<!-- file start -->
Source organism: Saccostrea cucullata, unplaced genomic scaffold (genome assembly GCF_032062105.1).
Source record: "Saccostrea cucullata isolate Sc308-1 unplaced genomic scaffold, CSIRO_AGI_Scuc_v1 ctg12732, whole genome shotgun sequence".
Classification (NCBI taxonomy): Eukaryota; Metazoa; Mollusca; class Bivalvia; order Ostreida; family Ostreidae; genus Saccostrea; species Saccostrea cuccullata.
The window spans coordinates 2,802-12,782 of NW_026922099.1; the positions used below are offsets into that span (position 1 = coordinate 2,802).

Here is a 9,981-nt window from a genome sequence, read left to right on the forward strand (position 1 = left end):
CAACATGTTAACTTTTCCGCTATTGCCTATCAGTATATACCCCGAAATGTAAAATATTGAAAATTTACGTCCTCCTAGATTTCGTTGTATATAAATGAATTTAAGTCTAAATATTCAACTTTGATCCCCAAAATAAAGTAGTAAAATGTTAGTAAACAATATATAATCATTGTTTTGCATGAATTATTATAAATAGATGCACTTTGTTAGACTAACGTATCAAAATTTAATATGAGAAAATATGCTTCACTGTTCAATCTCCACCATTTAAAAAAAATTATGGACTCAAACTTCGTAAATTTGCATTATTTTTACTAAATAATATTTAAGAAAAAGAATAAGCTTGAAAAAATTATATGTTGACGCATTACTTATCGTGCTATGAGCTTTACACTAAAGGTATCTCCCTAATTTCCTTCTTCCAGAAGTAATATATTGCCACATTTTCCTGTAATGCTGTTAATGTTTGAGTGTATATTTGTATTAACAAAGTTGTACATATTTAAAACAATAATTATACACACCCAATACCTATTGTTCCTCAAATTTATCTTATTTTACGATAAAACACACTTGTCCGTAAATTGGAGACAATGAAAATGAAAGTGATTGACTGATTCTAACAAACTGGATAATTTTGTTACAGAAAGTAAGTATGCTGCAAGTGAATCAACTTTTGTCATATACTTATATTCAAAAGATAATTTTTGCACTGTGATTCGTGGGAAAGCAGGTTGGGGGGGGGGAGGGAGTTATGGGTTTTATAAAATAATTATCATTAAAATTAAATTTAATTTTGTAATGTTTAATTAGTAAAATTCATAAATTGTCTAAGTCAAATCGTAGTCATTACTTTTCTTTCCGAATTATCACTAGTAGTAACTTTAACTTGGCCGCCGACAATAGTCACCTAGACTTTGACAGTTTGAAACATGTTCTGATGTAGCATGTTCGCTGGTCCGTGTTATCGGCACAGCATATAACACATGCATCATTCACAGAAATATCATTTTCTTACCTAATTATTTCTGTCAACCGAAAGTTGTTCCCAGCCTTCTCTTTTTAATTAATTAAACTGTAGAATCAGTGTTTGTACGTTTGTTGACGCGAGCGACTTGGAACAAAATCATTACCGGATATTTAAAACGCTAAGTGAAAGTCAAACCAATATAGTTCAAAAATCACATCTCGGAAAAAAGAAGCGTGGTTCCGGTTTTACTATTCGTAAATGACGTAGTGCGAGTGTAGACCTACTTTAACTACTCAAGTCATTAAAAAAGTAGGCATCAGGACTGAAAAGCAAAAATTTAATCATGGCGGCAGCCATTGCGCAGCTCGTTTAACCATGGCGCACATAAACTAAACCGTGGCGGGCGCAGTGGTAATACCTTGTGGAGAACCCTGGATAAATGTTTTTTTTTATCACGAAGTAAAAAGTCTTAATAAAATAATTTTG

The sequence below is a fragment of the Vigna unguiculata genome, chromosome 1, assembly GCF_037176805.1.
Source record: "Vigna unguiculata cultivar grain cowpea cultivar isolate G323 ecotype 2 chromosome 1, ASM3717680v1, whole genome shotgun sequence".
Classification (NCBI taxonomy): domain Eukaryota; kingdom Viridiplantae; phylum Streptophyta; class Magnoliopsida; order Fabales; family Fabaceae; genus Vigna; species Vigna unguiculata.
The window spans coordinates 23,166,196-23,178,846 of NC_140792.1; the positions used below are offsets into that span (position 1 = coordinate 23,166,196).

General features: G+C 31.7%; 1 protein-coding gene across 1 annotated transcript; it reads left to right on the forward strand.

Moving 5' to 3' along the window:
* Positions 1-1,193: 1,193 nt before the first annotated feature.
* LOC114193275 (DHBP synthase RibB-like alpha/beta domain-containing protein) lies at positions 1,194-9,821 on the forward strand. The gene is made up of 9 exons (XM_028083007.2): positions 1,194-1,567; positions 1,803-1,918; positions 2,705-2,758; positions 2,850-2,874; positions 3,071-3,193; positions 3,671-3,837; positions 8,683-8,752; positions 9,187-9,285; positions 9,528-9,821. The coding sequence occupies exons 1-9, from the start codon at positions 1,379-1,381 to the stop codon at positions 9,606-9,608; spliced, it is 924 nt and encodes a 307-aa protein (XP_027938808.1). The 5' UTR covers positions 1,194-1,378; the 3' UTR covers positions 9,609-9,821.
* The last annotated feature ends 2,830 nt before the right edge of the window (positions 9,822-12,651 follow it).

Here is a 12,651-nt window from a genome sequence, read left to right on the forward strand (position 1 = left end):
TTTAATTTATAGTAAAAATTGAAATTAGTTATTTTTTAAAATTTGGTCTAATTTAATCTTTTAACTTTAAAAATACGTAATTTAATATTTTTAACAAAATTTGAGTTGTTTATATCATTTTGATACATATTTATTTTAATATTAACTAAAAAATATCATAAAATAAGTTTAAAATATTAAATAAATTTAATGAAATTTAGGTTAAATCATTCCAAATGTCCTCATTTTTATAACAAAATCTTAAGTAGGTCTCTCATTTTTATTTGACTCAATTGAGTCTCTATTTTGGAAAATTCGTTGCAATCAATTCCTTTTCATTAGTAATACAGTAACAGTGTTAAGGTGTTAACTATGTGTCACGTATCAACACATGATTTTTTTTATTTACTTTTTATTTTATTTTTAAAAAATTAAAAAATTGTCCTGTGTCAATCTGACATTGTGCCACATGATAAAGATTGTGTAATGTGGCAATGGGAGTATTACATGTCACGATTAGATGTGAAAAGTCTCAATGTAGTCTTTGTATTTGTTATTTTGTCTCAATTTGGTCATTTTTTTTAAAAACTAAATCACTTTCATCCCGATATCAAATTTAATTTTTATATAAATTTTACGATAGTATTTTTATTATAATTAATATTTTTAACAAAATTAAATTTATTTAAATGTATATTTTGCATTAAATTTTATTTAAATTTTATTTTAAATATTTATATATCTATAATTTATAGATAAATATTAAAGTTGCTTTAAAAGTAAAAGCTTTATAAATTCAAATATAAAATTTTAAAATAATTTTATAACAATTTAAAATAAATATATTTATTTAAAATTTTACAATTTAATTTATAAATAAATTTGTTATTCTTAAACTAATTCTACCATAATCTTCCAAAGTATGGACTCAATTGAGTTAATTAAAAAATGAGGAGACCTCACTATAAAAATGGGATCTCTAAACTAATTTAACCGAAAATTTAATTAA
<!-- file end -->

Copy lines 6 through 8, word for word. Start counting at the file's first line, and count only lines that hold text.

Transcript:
CAACATGTTAACTTTTCCGCTATTGCCTATCAGTATATACCCCGAAATGTAAAATATTGAAAATTTACGTCCTCCTAGATTTCGTTGTATATAAATGAATTTAAGTCTAAATATTCAACTTTGATCCCCAAAATAAAGTAGTAAAATGTTAGTAAACAATATATAATCATTGTTTTGCATGAATTATTATAAATAGATGCACTTTGTTAGACTAACGTATCAAAATTTAATATGAGAAAATATGCTTCACTGTTCAATCTCCACCATTTAAAAAAAATTATGGACTCAAACTTCGTAAATTTGCATTATTTTTACTAAATAATATTTAAGAAAAAGAATAAGCTTGAAAAAATTATATGTTGACGCATTACTTATCGTGCTATGAGCTTTACACTAAAGGTATCTCCCTAATTTCCTTCTTCCAGAAGTAATATATTGCCACATTTTCCTGTAATGCTGTTAATGTTTGAGTGTATATTTGTATTAACAAAGTTGTACATATTTAAAACAATAATTATACACACCCAATACCTATTGTTCCTCAAATTTATCTTATTTTACGATAAAACACACTTGTCCGTAAATTGGAGACAATGAAAATGAAAGTGATTGACTGATTCTAACAAACTGGATAATTTTGTTACAGAAAGTAAGTATGCTGCAAGTGAATCAACTTTTGTCATATACTTATATTCAAAAGATAATTTTTGCACTGTGATTCGTGGGAAAGCAGGTTGGGGGGGGGGAGGGAGTTATGGGTTTTATAAAATAATTATCATTAAAATTAAATTTAATTTTGTAATGTTTAATTAGTAAAATTCATAAATTGTCTAAGTCAAATCGTAGTCATTACTTTTCTTTCCGAATTATCACTAGTAGTAACTTTAACTTGGCCGCCGACAATAGTCACCTAGACTTTGACAGTTTGAAACATGTTCTGATGTAGCATGTTCGCTGGTCCGTGTTATCGGCACAGCATATAACACATGCATCATTCACAGAAATATCATTTTCTTACCTAATTATTTCTGTCAACCGAAAGTTGTTCCCAGCCTTCTCTTTTTAATTAATTAAACTGTAGAATCAGTGTTTGTACGTTTGTTGACGCGAGCGACTTGGAACAAAATCATTACCGGATATTTAAAACGCTAAGTGAAAGTCAAACCAATATAGTTCAAAAATCACATCTCGGAAAAAAGAAGCGTGGTTCCGGTTTTACTATTCGTAAATGACGTAGTGCGAGTGTAGACCTACTTTAACTACTCAAGTCATTAAAAAAGTAGGCATCAGGACTGAAAAGCAAAAATTTAATCATGGCGGCAGCCATTGCGCAGCTCGTTTAACCATGGCGCACATAAACTAAACCGTGGCGGGCGCAGTGGTAATACCTTGTGGAGAACCCTGGATAAATGTTTTTTTTTATCACGAAGTAAAAAGTCTTAATAAAATAATTTTG

The sequence below is a fragment of the Vigna unguiculata genome, chromosome 1, assembly GCF_037176805.1.
Source record: "Vigna unguiculata cultivar grain cowpea cultivar isolate G323 ecotype 2 chromosome 1, ASM3717680v1, whole genome shotgun sequence".